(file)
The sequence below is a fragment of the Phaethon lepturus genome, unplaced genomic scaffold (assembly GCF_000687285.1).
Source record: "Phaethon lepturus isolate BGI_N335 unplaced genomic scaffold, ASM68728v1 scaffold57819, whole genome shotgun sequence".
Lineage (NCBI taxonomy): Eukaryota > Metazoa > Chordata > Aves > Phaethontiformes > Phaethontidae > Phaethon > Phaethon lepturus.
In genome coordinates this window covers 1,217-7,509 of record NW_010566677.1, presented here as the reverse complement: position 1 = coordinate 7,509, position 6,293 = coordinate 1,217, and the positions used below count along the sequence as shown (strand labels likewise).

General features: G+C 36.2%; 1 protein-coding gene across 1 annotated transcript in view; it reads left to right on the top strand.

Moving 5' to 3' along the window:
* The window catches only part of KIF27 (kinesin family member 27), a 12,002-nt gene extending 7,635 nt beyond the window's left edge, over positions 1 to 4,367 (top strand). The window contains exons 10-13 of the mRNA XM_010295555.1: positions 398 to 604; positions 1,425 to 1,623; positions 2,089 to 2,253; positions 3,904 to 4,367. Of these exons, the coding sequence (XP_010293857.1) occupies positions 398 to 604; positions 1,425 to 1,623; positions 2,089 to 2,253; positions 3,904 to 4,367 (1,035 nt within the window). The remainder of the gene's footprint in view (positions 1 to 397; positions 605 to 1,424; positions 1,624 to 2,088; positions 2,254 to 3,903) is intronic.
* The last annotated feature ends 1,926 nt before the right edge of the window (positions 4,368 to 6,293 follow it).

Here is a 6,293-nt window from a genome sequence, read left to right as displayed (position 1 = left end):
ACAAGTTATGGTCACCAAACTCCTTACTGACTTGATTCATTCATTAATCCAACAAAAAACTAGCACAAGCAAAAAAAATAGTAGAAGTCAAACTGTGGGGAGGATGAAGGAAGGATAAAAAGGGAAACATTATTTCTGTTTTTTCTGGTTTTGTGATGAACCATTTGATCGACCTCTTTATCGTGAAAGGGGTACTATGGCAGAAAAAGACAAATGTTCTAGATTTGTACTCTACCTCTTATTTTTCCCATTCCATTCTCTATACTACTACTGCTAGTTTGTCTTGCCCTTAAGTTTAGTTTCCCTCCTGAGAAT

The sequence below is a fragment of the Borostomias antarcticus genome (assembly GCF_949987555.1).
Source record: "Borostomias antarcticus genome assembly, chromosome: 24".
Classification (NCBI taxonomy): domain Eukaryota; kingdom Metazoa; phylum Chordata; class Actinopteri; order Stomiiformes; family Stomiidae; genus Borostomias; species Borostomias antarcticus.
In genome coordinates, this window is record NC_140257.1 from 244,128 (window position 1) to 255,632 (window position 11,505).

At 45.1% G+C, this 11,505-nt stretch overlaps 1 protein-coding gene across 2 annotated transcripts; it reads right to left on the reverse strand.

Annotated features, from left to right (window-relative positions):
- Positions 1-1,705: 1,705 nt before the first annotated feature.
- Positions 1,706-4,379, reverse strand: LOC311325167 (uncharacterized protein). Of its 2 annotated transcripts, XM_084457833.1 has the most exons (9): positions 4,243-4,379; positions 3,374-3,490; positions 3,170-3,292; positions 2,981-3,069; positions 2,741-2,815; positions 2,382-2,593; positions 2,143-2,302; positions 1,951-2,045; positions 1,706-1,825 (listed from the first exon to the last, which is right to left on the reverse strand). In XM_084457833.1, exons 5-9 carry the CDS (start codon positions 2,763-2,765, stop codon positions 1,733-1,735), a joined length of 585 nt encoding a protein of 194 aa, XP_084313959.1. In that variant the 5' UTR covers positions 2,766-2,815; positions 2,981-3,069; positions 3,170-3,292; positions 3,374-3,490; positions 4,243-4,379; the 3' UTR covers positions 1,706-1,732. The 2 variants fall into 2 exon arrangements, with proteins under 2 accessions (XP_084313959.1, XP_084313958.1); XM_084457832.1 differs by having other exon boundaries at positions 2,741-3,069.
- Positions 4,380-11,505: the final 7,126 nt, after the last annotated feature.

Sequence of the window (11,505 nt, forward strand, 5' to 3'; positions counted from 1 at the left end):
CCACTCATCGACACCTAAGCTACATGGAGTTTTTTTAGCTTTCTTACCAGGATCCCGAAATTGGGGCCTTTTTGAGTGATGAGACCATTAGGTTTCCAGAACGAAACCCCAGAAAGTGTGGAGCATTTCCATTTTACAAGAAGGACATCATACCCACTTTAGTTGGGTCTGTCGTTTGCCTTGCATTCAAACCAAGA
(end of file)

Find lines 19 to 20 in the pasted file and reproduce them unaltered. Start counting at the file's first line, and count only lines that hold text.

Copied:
- Positions 4,380-11,505: the final 7,126 nt, after the last annotated feature.

Sequence of the window (11,505 nt, forward strand, 5' to 3'; positions counted from 1 at the left end):